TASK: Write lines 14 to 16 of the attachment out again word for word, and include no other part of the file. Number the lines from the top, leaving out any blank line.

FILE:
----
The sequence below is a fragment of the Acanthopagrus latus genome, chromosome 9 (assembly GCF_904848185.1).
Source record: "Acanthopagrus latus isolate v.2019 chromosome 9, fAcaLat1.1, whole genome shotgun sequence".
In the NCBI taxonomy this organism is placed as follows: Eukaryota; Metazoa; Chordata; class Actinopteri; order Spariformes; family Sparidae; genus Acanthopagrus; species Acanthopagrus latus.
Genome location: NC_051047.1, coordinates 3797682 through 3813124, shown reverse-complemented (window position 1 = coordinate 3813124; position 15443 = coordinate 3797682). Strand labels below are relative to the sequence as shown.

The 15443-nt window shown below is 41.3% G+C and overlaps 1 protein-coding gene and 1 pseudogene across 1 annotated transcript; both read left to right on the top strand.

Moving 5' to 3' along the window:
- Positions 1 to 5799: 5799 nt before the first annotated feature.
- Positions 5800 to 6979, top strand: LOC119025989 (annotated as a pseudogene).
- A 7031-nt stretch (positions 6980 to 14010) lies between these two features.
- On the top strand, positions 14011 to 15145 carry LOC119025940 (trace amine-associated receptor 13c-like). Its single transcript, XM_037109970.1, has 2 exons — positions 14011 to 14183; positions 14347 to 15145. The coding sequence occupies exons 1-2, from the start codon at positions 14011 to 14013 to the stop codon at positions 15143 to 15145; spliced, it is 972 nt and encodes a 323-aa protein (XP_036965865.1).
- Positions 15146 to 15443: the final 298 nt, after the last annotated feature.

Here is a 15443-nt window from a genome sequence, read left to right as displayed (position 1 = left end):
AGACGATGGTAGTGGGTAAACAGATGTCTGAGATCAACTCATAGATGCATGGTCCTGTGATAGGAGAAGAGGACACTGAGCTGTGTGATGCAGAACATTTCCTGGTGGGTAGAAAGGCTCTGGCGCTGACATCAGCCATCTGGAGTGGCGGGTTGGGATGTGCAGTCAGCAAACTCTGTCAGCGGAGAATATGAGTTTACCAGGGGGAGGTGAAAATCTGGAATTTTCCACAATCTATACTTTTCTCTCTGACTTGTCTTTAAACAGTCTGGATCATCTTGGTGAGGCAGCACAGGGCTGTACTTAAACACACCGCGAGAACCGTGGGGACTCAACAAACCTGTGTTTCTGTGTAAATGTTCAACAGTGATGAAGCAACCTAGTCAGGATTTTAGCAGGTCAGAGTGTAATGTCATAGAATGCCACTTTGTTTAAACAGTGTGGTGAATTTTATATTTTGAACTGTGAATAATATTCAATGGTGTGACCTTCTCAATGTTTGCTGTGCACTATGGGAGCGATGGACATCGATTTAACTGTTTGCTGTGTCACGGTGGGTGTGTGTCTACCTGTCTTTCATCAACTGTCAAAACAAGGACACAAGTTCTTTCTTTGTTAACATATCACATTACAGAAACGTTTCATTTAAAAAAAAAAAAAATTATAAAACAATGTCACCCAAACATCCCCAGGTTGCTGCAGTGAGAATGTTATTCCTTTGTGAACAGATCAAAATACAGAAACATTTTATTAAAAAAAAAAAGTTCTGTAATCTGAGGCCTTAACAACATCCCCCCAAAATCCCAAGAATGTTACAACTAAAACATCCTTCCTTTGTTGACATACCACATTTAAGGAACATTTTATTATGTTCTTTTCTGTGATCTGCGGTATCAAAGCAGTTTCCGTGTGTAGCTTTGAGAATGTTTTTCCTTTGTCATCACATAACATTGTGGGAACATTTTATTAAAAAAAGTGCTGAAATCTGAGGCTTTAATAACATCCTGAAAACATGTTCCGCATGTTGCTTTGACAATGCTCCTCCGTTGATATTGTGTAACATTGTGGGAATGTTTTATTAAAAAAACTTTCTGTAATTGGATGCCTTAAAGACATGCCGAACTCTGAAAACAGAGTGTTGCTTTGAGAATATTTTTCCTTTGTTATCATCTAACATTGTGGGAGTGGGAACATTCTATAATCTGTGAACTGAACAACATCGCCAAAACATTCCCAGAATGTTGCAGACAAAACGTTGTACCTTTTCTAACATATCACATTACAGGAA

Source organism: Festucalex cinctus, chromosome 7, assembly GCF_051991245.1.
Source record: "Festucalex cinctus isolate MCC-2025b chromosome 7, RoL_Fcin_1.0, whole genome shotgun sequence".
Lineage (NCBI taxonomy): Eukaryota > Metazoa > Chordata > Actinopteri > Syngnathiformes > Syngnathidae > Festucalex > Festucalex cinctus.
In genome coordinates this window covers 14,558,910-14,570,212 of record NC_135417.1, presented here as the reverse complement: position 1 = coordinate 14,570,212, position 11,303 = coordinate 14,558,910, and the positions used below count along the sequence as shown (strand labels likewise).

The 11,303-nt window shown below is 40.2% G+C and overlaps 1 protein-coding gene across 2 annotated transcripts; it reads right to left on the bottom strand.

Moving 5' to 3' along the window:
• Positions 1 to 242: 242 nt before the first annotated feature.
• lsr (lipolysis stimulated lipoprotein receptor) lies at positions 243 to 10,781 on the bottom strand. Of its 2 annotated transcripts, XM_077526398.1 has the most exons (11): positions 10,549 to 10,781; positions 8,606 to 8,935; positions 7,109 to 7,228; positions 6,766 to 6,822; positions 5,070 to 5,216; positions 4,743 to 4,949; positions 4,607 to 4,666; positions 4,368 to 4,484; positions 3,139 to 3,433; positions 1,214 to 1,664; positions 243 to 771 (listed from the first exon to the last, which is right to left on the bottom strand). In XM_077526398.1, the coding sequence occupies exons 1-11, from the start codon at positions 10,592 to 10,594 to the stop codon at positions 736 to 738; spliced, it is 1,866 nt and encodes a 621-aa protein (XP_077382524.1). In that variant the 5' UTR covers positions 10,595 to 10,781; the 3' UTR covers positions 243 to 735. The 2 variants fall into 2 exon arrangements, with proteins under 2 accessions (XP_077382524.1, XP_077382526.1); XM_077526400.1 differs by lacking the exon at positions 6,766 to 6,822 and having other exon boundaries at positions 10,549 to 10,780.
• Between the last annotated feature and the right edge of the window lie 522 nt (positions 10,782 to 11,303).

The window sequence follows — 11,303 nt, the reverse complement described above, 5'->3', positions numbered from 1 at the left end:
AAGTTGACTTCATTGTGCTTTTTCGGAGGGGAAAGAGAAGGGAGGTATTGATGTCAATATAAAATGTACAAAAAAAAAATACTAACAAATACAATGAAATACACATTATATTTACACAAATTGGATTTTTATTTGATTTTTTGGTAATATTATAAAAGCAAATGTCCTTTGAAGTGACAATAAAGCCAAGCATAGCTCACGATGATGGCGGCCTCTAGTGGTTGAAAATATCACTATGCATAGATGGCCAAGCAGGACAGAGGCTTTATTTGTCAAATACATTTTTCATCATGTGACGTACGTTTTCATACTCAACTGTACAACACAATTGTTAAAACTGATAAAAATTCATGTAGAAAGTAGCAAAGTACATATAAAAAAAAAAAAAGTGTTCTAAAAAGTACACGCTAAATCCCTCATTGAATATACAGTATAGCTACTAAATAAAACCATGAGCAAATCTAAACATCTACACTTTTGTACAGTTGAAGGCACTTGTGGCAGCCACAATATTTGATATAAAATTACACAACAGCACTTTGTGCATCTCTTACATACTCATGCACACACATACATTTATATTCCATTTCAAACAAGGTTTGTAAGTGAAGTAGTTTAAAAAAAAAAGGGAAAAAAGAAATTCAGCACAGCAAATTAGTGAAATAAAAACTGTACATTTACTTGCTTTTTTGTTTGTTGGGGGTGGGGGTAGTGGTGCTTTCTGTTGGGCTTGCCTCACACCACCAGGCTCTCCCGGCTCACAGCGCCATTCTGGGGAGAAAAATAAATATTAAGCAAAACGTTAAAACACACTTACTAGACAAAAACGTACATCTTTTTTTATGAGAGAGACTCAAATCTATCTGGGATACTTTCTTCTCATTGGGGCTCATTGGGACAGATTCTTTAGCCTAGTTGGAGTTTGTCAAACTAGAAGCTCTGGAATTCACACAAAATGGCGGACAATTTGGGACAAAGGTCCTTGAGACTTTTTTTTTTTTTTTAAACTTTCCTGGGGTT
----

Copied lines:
Source organism: Festucalex cinctus, chromosome 7, assembly GCF_051991245.1.
Source record: "Festucalex cinctus isolate MCC-2025b chromosome 7, RoL_Fcin_1.0, whole genome shotgun sequence".
Lineage (NCBI taxonomy): Eukaryota > Metazoa > Chordata > Actinopteri > Syngnathiformes > Syngnathidae > Festucalex > Festucalex cinctus.